Happy New Year everyone – it looks like there is still a long way to go to get across the urgency of the climate crisis as Sunak fails to mention it in his 5 point pledge and the Environmental Audit Committee criticises another year of wasted opportunities. Here, however, is an encouraging round up of what Citizens’ Climate International members, including CCL UK, achieved in 2022, taken from the latest CCI newsletter.
You will notice the important contribution CCL UK has made this year (highlighted): a special thanks to the instigator and chief author of the Carbon Pricing and the Cost of Living Crisis, Professor Dave Waltham.
2022 has been a year of tectonic shifts. In some ways, the calendar of this year qualifies as what UN Secretary-General Guterres called “an atlas of human suffering”—with climate, conflict, COVID, and major food system disruptions subjecting vulnerable populations to unthinkable risk and harm. 2022 has also revealed, however, that authoritarian systems are not as accepted or ascendant as many had come to believe. 2022 showed us that accountability, resilience, the protection of innocents, and legitimacy are inextricably linked. The future can and must be climate-smart, and that will require openness, participation, and inclusion.
In 2022, CCI provided education and empowerment to volunteer chapters in 76 countries. Our volunteers welcomed new members, trained and supported each other, and worked on Five Levers for building political will: chapter development; meeting with public officials; media relations; community engagement; connecting with trusted leaders. To support their work:
- In January 2022, we started a series of monthly check-in calls for volunteer leaders, on the 2nd Tuesday of every month.
- We held our first global Month of Action and created a new Volunteer Activity reporting form, to gather reports from the field.
- We also established this CCI Newsletter, including the monthly ‘Shape your world’ editions, as a detailed and trusted information resource for people inside our organization and our wider community of friends and allies.
- Volunteers in Nigeria led community education and engagement events and gathered to meet with lawmakers, to share stakeholder insights on policies that can be good for climate, recovery, and sustainable development.
- Volunteers in Zimbabwe supported the Manica Youth Assembly (MAYA)—a non-profit, community-based effort to empower young people and women to participate in public affairs and implement solutions, and held a national Tree-Planting Day event in Mutare, in December.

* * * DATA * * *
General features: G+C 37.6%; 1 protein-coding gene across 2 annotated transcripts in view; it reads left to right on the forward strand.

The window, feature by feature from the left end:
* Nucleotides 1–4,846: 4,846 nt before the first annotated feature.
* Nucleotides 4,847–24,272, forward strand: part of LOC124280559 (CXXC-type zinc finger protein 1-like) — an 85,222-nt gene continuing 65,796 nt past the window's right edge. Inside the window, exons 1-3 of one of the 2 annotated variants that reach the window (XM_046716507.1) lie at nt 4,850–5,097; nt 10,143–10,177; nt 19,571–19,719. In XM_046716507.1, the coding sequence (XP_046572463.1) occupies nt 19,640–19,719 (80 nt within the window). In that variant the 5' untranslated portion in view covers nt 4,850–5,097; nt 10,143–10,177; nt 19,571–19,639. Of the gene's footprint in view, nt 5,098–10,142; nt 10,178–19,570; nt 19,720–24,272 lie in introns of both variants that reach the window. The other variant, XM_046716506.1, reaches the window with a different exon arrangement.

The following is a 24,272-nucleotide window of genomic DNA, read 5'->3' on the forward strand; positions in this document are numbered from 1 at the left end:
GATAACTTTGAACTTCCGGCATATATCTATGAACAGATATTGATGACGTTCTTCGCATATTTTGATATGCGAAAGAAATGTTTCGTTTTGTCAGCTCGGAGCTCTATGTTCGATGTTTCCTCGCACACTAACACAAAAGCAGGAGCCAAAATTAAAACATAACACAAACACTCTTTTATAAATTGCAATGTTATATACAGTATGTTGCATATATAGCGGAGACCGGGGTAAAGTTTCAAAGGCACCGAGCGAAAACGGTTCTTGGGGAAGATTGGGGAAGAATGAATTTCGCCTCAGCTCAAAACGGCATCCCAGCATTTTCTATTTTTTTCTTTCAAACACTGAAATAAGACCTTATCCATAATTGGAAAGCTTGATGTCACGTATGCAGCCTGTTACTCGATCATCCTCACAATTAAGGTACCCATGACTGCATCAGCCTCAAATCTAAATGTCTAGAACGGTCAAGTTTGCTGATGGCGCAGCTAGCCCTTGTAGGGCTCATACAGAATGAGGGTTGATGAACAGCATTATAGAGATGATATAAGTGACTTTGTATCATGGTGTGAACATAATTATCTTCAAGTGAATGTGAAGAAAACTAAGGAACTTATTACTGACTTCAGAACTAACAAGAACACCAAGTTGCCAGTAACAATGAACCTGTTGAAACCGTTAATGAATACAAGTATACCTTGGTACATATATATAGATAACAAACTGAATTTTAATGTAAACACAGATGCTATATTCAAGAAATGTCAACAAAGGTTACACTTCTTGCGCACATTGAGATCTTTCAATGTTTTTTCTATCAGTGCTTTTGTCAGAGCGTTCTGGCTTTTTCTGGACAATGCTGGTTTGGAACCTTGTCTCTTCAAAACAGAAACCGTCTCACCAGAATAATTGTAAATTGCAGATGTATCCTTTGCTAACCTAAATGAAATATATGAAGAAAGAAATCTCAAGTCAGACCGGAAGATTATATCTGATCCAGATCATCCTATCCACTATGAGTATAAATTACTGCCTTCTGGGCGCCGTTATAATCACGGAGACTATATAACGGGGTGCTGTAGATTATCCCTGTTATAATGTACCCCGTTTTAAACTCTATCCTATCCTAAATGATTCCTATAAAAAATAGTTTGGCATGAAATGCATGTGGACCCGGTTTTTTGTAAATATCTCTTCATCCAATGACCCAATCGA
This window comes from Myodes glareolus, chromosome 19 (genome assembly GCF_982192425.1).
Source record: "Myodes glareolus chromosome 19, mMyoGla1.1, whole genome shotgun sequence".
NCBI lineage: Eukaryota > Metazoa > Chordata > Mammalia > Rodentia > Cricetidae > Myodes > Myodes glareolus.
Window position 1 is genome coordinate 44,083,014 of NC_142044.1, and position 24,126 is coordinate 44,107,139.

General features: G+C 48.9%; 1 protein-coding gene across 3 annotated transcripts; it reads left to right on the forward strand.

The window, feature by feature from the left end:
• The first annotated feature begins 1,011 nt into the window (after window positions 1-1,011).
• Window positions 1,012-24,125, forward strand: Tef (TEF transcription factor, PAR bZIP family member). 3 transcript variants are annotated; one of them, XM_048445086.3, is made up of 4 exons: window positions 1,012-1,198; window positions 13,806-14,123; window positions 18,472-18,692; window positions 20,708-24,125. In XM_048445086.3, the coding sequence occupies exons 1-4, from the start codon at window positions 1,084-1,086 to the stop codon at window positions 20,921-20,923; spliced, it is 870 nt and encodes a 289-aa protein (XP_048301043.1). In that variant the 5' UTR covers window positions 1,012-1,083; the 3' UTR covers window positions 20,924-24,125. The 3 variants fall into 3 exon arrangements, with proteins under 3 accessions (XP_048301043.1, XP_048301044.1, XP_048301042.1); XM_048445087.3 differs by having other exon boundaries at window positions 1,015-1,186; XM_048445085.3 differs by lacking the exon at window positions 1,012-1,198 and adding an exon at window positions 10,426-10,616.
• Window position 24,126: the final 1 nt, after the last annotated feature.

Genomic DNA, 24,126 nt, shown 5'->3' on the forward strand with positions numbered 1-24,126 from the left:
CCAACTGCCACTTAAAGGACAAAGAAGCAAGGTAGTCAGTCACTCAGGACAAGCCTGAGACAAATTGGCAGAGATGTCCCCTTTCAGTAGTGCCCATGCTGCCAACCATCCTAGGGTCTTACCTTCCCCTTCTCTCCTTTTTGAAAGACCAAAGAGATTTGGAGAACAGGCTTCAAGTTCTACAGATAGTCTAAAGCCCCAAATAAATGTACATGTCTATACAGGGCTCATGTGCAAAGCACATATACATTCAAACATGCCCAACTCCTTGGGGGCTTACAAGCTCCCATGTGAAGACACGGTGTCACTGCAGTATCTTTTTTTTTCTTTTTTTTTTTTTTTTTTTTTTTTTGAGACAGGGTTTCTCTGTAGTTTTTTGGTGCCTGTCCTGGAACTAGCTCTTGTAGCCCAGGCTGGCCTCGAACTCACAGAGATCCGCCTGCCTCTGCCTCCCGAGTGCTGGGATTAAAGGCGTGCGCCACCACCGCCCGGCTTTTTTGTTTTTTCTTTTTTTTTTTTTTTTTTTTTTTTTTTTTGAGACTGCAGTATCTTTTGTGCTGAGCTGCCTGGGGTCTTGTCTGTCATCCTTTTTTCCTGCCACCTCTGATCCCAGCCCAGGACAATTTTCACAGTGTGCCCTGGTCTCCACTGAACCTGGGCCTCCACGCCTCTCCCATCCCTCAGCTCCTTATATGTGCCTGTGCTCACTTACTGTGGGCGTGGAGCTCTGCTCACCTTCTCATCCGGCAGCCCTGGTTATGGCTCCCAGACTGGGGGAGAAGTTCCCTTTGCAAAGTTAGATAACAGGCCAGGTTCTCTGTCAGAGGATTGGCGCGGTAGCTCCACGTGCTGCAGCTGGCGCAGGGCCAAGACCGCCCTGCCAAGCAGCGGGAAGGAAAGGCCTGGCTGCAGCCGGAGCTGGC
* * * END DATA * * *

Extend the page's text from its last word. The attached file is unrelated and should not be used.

- Rituraj Phukan, leader of the CCI volunteer chapter in Assam, India, was recently honored with a Sanctuary Wildlife Service Award as one of “the heroes whose steps we hope many more will follow,” the Sanctuary Nature Foundation said.
- Volunteers in Latin America organized 70 events to spread awareness and build political will—including 12 capacity building workshops, 19 reading and film discussions, presentations in national, regional, and international forums, coalition building events, blogs, meeting with lawmakers, and implementation of the Escazú Agreement.
- Volunteers in Canada held a national conference, met with provincial and national lawmakers, and marked a watershed moment, as Canada became the first nation to send climate income cheques directly to citizens.
- Alex Neufeldt and Sophia Mathur, two CCL Canada volunteers, were among those whose environmental activism was honored with the 2022 Doris Anderson award.
- Volunteers in the United Kingdom produced a major report on Carbon Pricing and the Cost of Living Crisis, finding the right policy design could relieve inflation pressures and address energy poverty, while transitioning the UK more quickly to a climate-friendly energy system.
- Citizens’ Climate Europe volunteers worked to build coalitions of support for carbon pricing policies that are good for people and local economies.
COP27: For the challenging logistics of the COP27 in Egypt, our delegation streamlined, focused, and spread out across the process, connecting stakeholders to policy and advocating for human rights, open participation, increased ambition, and inclusive investment in climate-resilient development.